Two things today that really stand out for me about those experiences. The first was that at a young age the managers trusted us with choosing who should be the player of the year. Democracy for ten year olds? It worked. Both the two coaches – from opposite ends of Cambridge’s social spectrum (One a Cambridge University academic and the other a plumber – completely different personalities but who got on splendidly) both had children who played in our age group & could easily have picked anyone who may have been their favourite. But they didn’t. They left it to us but managed it in a manner where there was no ‘peer pressure’ to pick the most popular kid. That gave a much stronger sense of ‘legitimacy’ to the result.

The second was that we met someone who at the time was a professional footballer who would make it to the top of the English game. People who say that footballers are not or should not be role models, I beg to differ. When you reach the top of your profession, there are a number of responsibilities that come with the benefits of scaling those heights. Very few people have that elusive combination of opportunity, luck and talent combined with hard work and discipline to reach the top – especially in the fields of sport and media. One of the reasons why the financial rewards are so great?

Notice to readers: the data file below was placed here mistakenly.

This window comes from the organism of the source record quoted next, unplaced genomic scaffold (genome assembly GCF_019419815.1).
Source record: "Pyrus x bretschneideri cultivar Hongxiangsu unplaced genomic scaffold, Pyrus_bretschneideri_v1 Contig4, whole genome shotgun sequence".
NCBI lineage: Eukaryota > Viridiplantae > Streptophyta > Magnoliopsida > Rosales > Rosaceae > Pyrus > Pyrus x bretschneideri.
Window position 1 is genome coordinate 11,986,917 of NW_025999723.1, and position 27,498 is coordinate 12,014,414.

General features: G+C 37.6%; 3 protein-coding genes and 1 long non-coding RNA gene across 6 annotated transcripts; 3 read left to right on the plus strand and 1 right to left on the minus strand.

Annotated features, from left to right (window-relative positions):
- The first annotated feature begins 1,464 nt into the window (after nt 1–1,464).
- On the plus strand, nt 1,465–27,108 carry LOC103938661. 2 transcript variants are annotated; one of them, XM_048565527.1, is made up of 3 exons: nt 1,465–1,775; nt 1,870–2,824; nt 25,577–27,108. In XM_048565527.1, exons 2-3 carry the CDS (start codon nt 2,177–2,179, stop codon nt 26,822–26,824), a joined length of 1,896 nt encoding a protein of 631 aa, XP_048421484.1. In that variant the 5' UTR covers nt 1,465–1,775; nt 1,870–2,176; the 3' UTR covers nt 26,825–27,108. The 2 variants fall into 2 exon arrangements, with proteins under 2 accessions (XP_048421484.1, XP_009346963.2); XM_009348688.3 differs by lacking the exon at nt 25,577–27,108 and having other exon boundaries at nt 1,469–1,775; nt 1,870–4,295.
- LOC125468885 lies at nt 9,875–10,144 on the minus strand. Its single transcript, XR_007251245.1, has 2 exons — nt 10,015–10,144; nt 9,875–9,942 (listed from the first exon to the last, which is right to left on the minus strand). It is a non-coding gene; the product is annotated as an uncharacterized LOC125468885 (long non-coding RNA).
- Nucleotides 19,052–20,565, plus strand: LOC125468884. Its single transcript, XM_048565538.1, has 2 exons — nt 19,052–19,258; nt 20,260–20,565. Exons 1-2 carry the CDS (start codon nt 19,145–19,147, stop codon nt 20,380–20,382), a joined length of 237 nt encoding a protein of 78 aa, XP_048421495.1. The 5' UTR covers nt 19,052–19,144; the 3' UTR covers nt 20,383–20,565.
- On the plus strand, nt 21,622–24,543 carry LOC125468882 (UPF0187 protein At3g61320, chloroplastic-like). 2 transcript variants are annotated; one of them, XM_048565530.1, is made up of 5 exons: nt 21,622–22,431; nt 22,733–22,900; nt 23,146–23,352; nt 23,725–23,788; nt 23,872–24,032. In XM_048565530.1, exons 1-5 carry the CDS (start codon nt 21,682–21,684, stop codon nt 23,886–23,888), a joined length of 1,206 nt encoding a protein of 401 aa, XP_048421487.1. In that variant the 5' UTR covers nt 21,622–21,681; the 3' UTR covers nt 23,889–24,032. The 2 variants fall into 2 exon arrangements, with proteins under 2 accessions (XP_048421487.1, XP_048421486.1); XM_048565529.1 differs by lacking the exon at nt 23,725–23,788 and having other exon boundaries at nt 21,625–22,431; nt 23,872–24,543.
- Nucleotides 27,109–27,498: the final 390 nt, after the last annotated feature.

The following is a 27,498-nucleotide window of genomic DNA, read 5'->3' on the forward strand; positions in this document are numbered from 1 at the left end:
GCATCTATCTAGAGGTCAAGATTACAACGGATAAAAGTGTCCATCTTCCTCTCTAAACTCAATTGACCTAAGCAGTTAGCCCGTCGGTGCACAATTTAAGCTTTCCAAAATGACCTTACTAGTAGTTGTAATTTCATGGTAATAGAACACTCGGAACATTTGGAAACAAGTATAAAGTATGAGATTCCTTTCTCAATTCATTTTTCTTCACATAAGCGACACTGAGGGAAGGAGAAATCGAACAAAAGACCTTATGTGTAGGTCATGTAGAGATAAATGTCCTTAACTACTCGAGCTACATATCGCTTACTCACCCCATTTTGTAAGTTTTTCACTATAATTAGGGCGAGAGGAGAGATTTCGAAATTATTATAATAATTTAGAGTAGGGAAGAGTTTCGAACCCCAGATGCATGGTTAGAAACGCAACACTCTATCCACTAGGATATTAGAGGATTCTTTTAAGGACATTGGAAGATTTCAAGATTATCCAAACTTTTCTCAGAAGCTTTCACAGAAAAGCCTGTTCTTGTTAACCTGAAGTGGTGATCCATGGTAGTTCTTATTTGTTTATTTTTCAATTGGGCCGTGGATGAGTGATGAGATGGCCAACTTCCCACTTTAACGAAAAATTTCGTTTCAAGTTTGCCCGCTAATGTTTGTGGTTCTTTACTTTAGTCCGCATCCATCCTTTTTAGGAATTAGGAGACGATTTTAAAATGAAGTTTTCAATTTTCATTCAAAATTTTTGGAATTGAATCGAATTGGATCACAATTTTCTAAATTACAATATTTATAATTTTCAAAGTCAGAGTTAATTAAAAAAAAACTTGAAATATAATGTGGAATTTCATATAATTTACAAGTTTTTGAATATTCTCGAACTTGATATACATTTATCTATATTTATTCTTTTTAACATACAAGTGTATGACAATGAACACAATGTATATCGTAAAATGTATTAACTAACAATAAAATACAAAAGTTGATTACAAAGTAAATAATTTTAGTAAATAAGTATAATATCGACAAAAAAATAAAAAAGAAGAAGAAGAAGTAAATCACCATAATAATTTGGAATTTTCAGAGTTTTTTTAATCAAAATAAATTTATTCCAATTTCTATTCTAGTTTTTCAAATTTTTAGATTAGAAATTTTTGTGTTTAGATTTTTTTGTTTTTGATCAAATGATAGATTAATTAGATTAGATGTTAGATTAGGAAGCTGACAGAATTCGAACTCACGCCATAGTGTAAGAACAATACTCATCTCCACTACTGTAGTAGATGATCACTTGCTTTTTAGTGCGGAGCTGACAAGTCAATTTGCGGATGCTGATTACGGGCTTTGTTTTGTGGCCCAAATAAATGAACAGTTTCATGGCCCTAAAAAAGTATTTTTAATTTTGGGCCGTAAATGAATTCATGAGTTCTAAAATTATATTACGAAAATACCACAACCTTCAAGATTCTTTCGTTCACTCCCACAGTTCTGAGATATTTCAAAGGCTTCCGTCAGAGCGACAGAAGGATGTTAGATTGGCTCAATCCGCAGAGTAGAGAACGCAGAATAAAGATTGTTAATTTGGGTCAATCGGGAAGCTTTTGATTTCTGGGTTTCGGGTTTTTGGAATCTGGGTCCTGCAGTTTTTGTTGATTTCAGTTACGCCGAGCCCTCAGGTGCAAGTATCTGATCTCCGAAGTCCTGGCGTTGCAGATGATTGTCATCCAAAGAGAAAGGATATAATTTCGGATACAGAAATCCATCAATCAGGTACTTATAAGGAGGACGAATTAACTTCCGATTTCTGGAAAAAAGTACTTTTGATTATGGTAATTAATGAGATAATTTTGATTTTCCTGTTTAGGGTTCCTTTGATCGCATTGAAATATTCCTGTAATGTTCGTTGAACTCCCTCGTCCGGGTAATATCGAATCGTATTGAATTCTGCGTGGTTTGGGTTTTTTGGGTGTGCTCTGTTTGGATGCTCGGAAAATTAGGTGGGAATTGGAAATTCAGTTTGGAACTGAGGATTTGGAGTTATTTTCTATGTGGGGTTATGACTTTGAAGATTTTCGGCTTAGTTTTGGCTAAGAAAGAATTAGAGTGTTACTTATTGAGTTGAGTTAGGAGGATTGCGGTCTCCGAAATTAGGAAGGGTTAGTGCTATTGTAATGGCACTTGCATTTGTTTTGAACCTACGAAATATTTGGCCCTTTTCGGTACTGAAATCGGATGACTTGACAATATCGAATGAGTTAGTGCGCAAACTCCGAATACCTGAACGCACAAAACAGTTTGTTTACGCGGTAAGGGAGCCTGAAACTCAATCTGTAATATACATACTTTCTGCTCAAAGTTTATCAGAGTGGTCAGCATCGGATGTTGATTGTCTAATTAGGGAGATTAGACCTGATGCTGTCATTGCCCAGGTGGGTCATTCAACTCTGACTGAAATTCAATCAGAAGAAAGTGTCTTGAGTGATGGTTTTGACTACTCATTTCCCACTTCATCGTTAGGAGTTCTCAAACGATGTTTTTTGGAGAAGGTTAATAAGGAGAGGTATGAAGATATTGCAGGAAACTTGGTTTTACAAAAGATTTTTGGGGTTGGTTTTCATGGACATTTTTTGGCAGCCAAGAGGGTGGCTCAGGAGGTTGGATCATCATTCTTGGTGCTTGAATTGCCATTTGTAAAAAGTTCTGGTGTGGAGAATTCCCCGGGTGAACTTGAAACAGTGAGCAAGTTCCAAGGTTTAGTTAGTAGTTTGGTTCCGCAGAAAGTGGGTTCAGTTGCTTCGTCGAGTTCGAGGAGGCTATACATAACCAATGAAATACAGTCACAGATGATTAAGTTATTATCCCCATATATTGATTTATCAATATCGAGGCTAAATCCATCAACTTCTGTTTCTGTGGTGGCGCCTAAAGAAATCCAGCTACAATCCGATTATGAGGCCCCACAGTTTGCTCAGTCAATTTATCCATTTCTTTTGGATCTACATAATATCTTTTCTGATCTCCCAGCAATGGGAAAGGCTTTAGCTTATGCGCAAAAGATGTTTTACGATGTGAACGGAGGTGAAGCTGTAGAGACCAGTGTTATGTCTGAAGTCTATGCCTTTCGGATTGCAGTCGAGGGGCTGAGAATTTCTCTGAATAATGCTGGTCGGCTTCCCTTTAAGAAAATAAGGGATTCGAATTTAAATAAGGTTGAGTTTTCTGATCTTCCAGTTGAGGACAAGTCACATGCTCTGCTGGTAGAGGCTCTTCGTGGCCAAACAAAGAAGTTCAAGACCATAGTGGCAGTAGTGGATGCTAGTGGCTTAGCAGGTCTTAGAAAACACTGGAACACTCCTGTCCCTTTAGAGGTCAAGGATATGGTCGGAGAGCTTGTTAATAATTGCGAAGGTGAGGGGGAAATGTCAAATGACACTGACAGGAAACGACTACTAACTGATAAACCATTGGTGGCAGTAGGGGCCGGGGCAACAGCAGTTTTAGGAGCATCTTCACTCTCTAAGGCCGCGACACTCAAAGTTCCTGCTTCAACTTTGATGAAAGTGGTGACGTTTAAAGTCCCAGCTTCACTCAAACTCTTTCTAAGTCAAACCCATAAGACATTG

Moving swiftly onto the media glitz awards, it’s easy for someone to be disparaging of award ceremonies where celebrities are seen to be fawning over “ordinary people” who have done great things. It’s become more noticeable in recent years in particular with the military – a reaction perhaps to the initial backlashes against our armed services being sent to fight unpopular wars such as in Iraq. My problem is not with the military – it’s with the politicians and ‘The Establishment’. In a nutshell, award ceremonies do not replace the politicians’ responsibilities to ensure that our armed forces are properly resourced for the operations they send them on, and that they are properly cared for when they return. One of the biggest failures of politicians over the past ten years has been their collective failure to ensure that service personel are properly resourced and supported while on operations, and are properly supported both when they return and when they leave the military.